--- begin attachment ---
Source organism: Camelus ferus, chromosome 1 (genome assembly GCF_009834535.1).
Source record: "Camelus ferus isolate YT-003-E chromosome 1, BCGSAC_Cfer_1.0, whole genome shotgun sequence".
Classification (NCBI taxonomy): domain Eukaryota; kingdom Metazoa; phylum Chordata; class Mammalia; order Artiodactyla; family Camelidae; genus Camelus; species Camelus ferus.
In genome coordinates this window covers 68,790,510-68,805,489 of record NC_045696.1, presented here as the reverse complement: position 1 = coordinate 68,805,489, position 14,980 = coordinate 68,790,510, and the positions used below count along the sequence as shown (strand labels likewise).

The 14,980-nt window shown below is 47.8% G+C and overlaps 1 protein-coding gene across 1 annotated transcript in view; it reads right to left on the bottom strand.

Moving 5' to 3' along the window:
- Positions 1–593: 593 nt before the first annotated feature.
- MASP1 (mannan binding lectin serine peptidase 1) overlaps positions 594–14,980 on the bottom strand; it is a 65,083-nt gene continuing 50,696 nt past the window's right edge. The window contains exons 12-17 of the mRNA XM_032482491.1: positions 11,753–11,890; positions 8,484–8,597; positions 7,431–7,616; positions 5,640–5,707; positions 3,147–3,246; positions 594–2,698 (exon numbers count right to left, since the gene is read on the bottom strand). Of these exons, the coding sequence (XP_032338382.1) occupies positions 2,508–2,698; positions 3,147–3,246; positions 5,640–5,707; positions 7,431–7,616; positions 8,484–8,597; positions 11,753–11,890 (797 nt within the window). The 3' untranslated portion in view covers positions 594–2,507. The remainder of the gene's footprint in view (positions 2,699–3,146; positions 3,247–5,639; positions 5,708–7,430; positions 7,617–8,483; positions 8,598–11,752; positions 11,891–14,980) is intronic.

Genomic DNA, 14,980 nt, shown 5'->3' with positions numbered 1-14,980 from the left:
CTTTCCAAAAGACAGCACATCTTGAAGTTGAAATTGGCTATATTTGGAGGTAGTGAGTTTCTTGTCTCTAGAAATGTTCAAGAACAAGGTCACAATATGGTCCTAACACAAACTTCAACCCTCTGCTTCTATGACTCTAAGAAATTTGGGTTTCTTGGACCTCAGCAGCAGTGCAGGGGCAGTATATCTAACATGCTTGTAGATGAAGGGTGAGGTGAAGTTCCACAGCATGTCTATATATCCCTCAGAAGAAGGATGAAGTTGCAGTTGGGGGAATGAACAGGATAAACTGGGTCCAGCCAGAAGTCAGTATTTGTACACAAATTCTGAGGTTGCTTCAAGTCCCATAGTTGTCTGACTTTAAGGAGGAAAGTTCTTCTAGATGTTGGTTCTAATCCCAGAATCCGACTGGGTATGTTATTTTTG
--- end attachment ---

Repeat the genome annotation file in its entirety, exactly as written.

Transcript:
Source organism: Camelus ferus, chromosome 1 (genome assembly GCF_009834535.1).
Source record: "Camelus ferus isolate YT-003-E chromosome 1, BCGSAC_Cfer_1.0, whole genome shotgun sequence".
Classification (NCBI taxonomy): domain Eukaryota; kingdom Metazoa; phylum Chordata; class Mammalia; order Artiodactyla; family Camelidae; genus Camelus; species Camelus ferus.
In genome coordinates this window covers 68,790,510-68,805,489 of record NC_045696.1, presented here as the reverse complement: position 1 = coordinate 68,805,489, position 14,980 = coordinate 68,790,510, and the positions used below count along the sequence as shown (strand labels likewise).

The 14,980-nt window shown below is 47.8% G+C and overlaps 1 protein-coding gene across 1 annotated transcript in view; it reads right to left on the bottom strand.

Moving 5' to 3' along the window:
- Positions 1–593: 593 nt before the first annotated feature.
- MASP1 (mannan binding lectin serine peptidase 1) overlaps positions 594–14,980 on the bottom strand; it is a 65,083-nt gene continuing 50,696 nt past the window's right edge. The window contains exons 12-17 of the mRNA XM_032482491.1: positions 11,753–11,890; positions 8,484–8,597; positions 7,431–7,616; positions 5,640–5,707; positions 3,147–3,246; positions 594–2,698 (exon numbers count right to left, since the gene is read on the bottom strand). Of these exons, the coding sequence (XP_032338382.1) occupies positions 2,508–2,698; positions 3,147–3,246; positions 5,640–5,707; positions 7,431–7,616; positions 8,484–8,597; positions 11,753–11,890 (797 nt within the window). The 3' untranslated portion in view covers positions 594–2,507. The remainder of the gene's footprint in view (positions 2,699–3,146; positions 3,247–5,639; positions 5,708–7,430; positions 7,617–8,483; positions 8,598–11,752; positions 11,891–14,980) is intronic.

Genomic DNA, 14,980 nt, shown 5'->3' with positions numbered 1-14,980 from the left:
CTTTCCAAAAGACAGCACATCTTGAAGTTGAAATTGGCTATATTTGGAGGTAGTGAGTTTCTTGTCTCTAGAAATGTTCAAGAACAAGGTCACAATATGGTCCTAACACAAACTTCAACCCTCTGCTTCTATGACTCTAAGAAATTTGGGTTTCTTGGACCTCAGCAGCAGTGCAGGGGCAGTATATCTAACATGCTTGTAGATGAAGGGTGAGGTGAAGTTCCACAGCATGTCTATATATCCCTCAGAAGAAGGATGAAGTTGCAGTTGGGGGAATGAACAGGATAAACTGGGTCCAGCCAGAAGTCAGTATTTGTACACAAATTCTGAGGTTGCTTCAAGTCCCATAGTTGTCTGACTTTAAGGAGGAAAGTTCTTCTAGATGTTGGTTCTAATCCCAGAATCCGACTGGGTATGTTATTTTTG